Wednesday, May 18, 2011

This Is Not About Osama bin Laden

Now that the dust has begun to settle...

I'll get my own opinion out of the way first: I do not celebrate death, but I'll admit that I don't particularly mind that Osama Bin Laden is dead. Having disclosed that, please join me in letting go all of the arguments that you've given or heard about whether this killing was right or wrong, and allow me to introduce an educational perspective.

I've only subbed for one class during which students brought up bin Laden's death, but the brief time the subject was in the air was almost enlightening.

"See, there he is," one student said to his neighbors while gesturing toward his computer screen.

"Eww" and, "That's fake," were the responses, while a faint laughter spread among those nearby.

When I looked, I saw a photo of bin Laden's head with wounds of all types; a gunshot, bruises, dirt rashes, scrapes, and crude lacerations. Fresh blood was strewn about his face and embedded in his scars — there was a prominent gash from the bullet's impact. The photo was, of course, a fake, but one that someone had put a fair amount of effort into.

"Close that," I promptly said.

The student did and I reminded him to focus on a project he had to do. I can't at this point remember exactly what the next student said, but it carried a clear message of, "We're still giddy that he's dead. We're the victors and deserve to revel in his suffering and death."

His tone invited me to comment, with hopes that I would agree and the implication that I would be unpatriotic if I didn't. I firmly insisted that I would not discuss such a sensitive issue while in the role of a teacher and managed to stifle their desire to continue talking about it, as well. To my pleasure, it did not come up again and no more computer screens strayed from Microsoft Word that period.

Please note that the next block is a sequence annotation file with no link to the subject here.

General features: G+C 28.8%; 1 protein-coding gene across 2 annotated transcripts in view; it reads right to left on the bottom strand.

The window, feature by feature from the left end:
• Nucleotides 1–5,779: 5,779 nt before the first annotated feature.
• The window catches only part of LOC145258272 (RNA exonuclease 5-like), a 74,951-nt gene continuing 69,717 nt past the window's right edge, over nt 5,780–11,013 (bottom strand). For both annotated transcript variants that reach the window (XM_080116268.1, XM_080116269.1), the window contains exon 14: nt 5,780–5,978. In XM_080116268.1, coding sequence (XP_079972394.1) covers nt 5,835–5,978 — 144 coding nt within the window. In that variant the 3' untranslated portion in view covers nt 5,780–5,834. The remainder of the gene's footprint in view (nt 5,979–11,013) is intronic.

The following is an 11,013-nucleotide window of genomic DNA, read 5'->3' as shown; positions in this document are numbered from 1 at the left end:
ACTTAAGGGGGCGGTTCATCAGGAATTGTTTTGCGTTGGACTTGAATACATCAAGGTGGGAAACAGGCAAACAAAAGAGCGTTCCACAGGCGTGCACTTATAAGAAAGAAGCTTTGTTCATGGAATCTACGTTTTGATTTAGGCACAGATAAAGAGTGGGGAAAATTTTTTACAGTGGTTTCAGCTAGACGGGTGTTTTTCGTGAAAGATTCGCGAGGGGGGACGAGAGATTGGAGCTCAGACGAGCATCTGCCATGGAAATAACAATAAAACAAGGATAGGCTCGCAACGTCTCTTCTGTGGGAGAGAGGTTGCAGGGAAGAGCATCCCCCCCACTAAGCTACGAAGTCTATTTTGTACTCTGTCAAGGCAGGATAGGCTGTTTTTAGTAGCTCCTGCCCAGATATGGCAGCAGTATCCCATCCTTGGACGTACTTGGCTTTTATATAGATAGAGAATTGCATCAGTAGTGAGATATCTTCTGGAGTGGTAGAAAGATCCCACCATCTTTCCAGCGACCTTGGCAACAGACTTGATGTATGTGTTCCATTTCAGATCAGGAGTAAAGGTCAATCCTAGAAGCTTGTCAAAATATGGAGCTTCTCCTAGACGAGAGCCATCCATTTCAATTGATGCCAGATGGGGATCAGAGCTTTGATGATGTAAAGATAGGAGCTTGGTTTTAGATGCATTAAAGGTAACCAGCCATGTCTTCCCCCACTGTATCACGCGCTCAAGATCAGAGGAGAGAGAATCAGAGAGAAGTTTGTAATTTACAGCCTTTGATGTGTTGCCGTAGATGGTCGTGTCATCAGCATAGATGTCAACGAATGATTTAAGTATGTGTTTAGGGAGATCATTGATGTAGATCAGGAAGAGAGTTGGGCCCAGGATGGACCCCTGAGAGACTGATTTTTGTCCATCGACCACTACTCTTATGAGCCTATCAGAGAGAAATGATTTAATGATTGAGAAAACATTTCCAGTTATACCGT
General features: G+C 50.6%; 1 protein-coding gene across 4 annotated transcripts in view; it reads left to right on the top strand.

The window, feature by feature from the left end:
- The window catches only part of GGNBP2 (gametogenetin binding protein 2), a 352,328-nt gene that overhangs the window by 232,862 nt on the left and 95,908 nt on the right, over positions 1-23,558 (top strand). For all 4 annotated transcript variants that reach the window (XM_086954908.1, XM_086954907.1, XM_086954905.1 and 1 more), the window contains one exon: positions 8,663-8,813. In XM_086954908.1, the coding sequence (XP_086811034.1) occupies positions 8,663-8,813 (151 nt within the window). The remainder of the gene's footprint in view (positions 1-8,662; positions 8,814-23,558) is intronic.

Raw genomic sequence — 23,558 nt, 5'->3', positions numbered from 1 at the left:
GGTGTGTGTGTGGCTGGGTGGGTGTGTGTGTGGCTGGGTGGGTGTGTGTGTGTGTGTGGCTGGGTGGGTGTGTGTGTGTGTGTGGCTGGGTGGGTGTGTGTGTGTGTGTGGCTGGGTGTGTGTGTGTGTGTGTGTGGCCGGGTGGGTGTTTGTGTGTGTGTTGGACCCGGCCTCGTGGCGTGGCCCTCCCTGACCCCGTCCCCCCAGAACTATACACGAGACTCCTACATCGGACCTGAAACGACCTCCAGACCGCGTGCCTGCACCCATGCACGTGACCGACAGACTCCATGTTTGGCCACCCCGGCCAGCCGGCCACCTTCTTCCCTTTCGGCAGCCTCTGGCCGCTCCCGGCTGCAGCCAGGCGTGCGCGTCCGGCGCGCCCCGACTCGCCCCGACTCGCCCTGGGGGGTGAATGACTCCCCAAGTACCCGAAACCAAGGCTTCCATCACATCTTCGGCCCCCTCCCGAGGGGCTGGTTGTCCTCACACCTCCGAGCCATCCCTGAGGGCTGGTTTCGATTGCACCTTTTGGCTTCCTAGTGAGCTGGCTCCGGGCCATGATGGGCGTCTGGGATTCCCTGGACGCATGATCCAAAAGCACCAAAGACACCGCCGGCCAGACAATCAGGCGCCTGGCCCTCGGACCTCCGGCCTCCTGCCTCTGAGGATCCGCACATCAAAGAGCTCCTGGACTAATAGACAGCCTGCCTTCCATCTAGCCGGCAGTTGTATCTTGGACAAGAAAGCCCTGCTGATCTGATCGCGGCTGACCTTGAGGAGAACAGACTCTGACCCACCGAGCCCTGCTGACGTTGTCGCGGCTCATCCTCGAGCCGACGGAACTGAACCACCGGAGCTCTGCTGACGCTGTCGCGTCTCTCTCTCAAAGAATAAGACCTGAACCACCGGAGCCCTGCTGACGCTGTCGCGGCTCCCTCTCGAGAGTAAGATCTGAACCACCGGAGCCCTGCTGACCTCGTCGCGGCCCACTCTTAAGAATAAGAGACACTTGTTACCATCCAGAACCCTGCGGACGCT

We are perpetuating a cultural viewpoint from which an immutable line is drawn between black and white. This line is drawn between "us" and "them." In determining whether this murder was "good" or "bad," all that these students felt they needed to consider was whether the victim was with us or against us. This ethnocentrism is so powerful that looking at a gruesome photograph of a gunshot victim was a boost to victorious pride; I don't think they even felt like they were looking at a human.

When bin Laden's death, and the related unquestioned hatred, is at the forefront of my mind, I am not worried about whether those who wish us death will be further inflamed, I am not thinking about how 9/11 victims' family members could potentially find relief in justice, I am trying to think of a time in human history when the idea that "we" are always right no matter what has done anything but usurp cultural progress.

When 13 year-old students find joy in another's blood, and I can reasonably attribute their reaction to a culturally ingrained line dividing black from white, we are not teaching the next generation to be any better than ours, we are teaching them to hate.

I want to think that if I were to ask any of my friends or colleagues, "Do you want your children to grow up thinking that unquestioned hatred is acceptable?" they would answer, "No, of course not."

(Related: A post by a friend and new blogger about bin Laden and a post by Jonah Lehrer about revenge.)

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